I can say with 100% confidence that it was one of the happiest weeks of my life. Our time was filled with horses. The leader, Tori, spent the week showing us the inner workings of the organisation. On one of the days, we built a fenced paddock for the horses, on another day we watched how horses were treated for illnesses and injuries. We were really able to understand how the organisation helped locals on Gili T to learn how to take care of horses properly.
We also got to see the quality of other stables around the island. It was a real eye-opener of an experience. It’s not that people were treating the animals harshly but they never had the funding to fully construct proper stables, nor do they have the proper education to know how to care for a horse.
Overall, the experience was great. Everyone was lovely and warm, and our days were always full of new and exciting things to learn about.
Q: What was your best memory with the horses on Gili T?
On one of the days, we let the horses out of their stables to let them run around the open area at the back. After that, we had to run after them to bring them back to their stables. We were all laughing so hard trying to catch the horses. It felt really freeing.
Another experience was when we took the horses into the open water. Being able to hold the horse and move and play around with them in the water was a really wonderful experience that I’ll never forget. I did get stepped on a few times, but to be able to chill out with a horse in the sea is a once-in-a-lifetime moment.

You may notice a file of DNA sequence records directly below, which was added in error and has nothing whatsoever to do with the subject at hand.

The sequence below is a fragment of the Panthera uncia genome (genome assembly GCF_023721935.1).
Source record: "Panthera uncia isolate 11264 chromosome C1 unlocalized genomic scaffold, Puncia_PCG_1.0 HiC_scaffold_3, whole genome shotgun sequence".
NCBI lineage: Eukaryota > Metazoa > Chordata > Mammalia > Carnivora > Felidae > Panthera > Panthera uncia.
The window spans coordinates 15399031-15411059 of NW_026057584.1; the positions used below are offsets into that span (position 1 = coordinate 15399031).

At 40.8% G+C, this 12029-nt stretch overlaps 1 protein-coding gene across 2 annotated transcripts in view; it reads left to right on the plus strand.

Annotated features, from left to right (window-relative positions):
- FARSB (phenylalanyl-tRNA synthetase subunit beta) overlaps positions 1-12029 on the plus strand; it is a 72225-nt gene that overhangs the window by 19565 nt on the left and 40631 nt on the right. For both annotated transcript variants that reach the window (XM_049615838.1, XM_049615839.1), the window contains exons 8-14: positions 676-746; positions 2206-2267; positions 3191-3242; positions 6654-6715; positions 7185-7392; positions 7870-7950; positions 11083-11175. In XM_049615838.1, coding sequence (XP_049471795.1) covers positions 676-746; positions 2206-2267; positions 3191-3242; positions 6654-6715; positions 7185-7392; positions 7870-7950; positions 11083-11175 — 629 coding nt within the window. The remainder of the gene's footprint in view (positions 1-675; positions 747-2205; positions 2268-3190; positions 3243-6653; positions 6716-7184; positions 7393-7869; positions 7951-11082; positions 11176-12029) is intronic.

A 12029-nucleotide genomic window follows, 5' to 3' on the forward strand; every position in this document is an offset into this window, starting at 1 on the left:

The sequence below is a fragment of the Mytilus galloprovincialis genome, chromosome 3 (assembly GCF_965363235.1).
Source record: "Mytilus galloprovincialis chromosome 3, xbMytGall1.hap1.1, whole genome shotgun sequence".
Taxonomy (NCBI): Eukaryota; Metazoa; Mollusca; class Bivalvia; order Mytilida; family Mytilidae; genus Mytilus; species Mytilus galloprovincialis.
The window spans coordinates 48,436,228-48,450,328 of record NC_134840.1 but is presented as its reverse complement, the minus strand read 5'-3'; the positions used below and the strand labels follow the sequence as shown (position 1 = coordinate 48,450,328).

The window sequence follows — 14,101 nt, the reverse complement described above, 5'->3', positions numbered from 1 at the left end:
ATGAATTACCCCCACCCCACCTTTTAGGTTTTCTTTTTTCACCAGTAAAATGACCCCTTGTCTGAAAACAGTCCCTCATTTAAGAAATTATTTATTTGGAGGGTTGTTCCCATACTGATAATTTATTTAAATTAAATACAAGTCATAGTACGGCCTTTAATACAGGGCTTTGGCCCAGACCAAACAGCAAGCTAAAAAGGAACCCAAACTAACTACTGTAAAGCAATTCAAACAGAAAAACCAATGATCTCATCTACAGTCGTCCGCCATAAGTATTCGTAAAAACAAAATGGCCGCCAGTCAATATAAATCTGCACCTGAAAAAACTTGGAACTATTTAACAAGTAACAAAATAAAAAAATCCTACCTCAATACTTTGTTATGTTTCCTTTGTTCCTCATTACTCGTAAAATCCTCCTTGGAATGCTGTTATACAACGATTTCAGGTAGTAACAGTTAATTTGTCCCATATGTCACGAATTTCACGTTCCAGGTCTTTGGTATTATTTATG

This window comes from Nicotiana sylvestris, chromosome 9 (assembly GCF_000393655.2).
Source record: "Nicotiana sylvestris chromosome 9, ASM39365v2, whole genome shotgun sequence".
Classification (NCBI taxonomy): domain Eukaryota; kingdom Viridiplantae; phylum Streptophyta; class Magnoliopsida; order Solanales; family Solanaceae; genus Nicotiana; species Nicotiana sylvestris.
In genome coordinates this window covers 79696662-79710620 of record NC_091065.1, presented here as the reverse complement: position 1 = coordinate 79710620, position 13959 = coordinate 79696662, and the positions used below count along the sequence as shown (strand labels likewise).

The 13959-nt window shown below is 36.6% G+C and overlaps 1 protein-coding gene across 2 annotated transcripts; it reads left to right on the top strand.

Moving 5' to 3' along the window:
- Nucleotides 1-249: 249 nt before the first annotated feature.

Q: What are some of the biggest lessons you learned?
Always be prepared for any sort of situation. We were amazed to discover the amount of planning and preparation that Tori has to do for the organisation. For example, she needs to keep all the medicines – and other vital things – in stock for horses and other animals. This is genuinely vital for the island and its horses. These horses are the main source of livelihood for a lot of people so it can be a disaster if something happens to a horse and it is not treated in time.
I also learned the importance of donations. For instance, we brought with us some horse tack to give to locals so that their horses could have proper equipment to prevent further injuries. It would mean a lot if more people could donate to “Horses of Gili.”
Q: Would you recommend equestrian volunteering to others? What advice would you give to teenagers who’d like to go on a similar adventure? And what advice would you give to their parents?
Yes yes yes yes! I would definitely recommend it. If I could give people advice, it would be to have an open mind and be ready to run and sweat a lot! But it will be such a fun and enriching experience. I still think about it to this day, it was that impactful.
To parents: trust your kids to make good choices. It might sometimes seem that we are dumb teenagers who are looking for adrenaline rushes (sometimes!!) but being able to work with “Horses of Gili” taught me a lot about independence, and having to learn how to do things quickly. It’s all about adapting. If your kid is really intent on doing something, have a conversation with them about it, give cautions and warnings but don’t only tell them horror stories of what could go wrong. Make sure your kid knows that there will be excitement and fun and a whole new feeling of freedom that will come with these kinds of experiences.
Q: What’s next for you?
My plan is first to graduate from university. In terms of animal work and horses, I’m not really sure! I’d really love to do work with animal aid organisations, and maybe even design products that could help in animal aid, but as for now I’m really open to anything.
You can watch Estair helping horses on Gili T in the video she made during the project week.
You can find out more about the conditions of the horses on Gili T and the Gili islands overall in the article “Ponies in Paradise” on Equestrian Adventuresses.
Charlotte is a regular contributor for Equestrian Adventuresses. Check out Charlotte’s other amazing articles.